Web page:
Survey says: Winnisquam needs to improve communication, technology
September 09, 2009
TILTON — A very small handful of residents spent an evening with 15 or so administrators and faculty from the Winnisquam Regional School District last Thursday, engaging in roundtable conversations about the district's strengths and shortcomings.
The public forum was held the same day an online district survey ended, and most of the discussion echoed responses to the survey. Mark Dolan, who facilitated the discussion and is helping the district with its strategic planning process, said 62 people took the survey. He provided copies of responses to the open-ended questions, which asked what the school district's strengths are and what needs to be improved. Responses to the first question took up about one page, while suggestions for improvements filled more than two.
Strengths included "dedicated teachers and administrators" and "commitment to improve," along with several comments praising "most teachers." Areas needing improvement, according to survey results, include communication, discipline, and technology. Communication in particular came up numerous times. Several responses also suggested that the district needs to provide more challenging academics and higher academic standards, and a few people want a full-day kindergarten option, among other things.
Dolan said the survey was one of two important events in starting the district's strategic planning process. The second, he said, was the forum.
"Your being here is important," Dolan said to the small group who attended what he dubbed the "education café."
The forum centered around three focus questions, which were discussed in small groups that "cross pollinated" by breaking up and moving to other tables after several minutes. Dolan said the "cross pollination" would produce a "better output of ideas."
"It's meant to be fun," he said, encouraging participants to doodle and color as they talked about the focus questions. "It's meant to be interactive."
At the end of the roundtable sessions, Dolan had each table pick the top two or three responses to the three questions to highlight recurring themes.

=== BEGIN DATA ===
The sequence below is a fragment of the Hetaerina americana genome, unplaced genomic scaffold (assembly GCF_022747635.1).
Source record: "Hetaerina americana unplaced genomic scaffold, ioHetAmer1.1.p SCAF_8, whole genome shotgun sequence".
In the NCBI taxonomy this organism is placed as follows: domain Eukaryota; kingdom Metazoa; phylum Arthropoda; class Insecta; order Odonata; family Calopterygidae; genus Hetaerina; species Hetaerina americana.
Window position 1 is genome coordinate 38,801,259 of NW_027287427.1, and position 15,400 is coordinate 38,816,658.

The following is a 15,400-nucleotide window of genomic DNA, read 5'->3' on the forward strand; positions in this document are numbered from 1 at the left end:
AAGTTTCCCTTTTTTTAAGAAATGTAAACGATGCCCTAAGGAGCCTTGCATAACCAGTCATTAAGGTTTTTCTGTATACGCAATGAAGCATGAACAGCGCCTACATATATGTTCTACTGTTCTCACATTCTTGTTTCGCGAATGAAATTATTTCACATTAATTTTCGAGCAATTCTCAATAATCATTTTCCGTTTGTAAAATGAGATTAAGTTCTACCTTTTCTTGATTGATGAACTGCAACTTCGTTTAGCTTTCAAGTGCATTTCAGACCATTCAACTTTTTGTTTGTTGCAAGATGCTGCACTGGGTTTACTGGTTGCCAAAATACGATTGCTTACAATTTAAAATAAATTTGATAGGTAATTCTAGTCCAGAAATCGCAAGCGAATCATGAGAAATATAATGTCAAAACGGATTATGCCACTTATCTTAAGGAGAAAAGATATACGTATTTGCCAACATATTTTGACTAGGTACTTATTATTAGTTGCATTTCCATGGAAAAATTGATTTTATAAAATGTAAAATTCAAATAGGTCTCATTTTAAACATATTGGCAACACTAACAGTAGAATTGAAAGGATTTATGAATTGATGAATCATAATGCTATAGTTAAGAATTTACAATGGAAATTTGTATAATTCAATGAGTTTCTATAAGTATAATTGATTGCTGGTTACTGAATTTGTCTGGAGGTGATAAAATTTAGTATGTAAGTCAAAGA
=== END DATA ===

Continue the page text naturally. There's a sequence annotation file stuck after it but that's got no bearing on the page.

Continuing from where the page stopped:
The first question was "What are we doing really well as a school district?" Answers that came up numerous times included: offering more opportunities for growth; increasing the graduation rate while lowering the dropout rate; meeting Adequate Yearly Progress; and a move toward improving communication.
The second question was "What are the district's biggest challenges or areas to improve?" The use of relevant technology, as well as better communication both in the schools and to parents and the community, were the top two areas that participants saw as needing improvement. Adequate funding, written in capital letters with an exclamation point for emphasis, was seen as a challenge by district administration and faculty.
Ernie Roy, the father of five students in the Winnisquam district, said AP classes aren't challenging enough. He also said he'd like to see teachers go beyond "teaching to the test."
"(We need to do) a better job of teaching how to think logically and critically," Roy said, callung the ability to think critically "the cradle of innovation and the spark of ingenuity."
The third question was "If you were a student, what would you want to see different?" Answers ranged from new lockers and better food to fewer rules and more consistent discipline for those who break them. "Fun stuff" like recess, school dances and pep rallies were discussed as things that kids want that help the whole child develop – academically, socially and physically – and "promote community."
At the end of the evening, Dolan said the survey results and recurring themes from the night's discussion will be utilized by the Strategic Planning Committee, which will meet for the first time at the end of the month.
"This was really good," Dolan said. "I really appreciate everyone coming out."